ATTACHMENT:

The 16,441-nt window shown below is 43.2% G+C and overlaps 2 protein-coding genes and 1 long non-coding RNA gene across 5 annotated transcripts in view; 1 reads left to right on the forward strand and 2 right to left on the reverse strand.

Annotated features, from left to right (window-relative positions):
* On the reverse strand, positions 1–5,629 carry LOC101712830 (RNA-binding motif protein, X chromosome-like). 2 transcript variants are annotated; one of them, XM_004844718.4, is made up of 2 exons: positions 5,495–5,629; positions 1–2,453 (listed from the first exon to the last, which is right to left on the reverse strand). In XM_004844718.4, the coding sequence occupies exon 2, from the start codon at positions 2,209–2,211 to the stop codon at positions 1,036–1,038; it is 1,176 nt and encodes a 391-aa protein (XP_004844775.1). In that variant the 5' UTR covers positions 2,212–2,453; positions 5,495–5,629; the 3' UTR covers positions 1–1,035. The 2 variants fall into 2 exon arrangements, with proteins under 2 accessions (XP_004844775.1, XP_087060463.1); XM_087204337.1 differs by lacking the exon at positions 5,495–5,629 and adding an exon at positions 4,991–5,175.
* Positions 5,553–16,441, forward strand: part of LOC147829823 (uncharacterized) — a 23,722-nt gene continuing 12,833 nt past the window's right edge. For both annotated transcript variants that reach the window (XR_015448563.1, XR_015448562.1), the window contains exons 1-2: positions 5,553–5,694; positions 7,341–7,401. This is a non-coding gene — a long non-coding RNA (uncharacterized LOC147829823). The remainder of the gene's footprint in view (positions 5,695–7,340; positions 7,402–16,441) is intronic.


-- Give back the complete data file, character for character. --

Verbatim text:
The 16,441-nt window shown below is 43.2% G+C and overlaps 2 protein-coding genes and 1 long non-coding RNA gene across 5 annotated transcripts in view; 1 reads left to right on the forward strand and 2 right to left on the reverse strand.

Annotated features, from left to right (window-relative positions):
* On the reverse strand, positions 1–5,629 carry LOC101712830 (RNA-binding motif protein, X chromosome-like). 2 transcript variants are annotated; one of them, XM_004844718.4, is made up of 2 exons: positions 5,495–5,629; positions 1–2,453 (listed from the first exon to the last, which is right to left on the reverse strand). In XM_004844718.4, the coding sequence occupies exon 2, from the start codon at positions 2,209–2,211 to the stop codon at positions 1,036–1,038; it is 1,176 nt and encodes a 391-aa protein (XP_004844775.1). In that variant the 5' UTR covers positions 2,212–2,453; positions 5,495–5,629; the 3' UTR covers positions 1–1,035. The 2 variants fall into 2 exon arrangements, with proteins under 2 accessions (XP_004844775.1, XP_087060463.1); XM_087204337.1 differs by lacking the exon at positions 5,495–5,629 and adding an exon at positions 4,991–5,175.
* Positions 5,553–16,441, forward strand: part of LOC147829823 (uncharacterized) — a 23,722-nt gene continuing 12,833 nt past the window's right edge. For both annotated transcript variants that reach the window (XR_015448563.1, XR_015448562.1), the window contains exons 1-2: positions 5,553–5,694; positions 7,341–7,401. This is a non-coding gene — a long non-coding RNA (uncharacterized LOC147829823). The remainder of the gene's footprint in view (positions 5,695–7,340; positions 7,402–16,441) is intronic.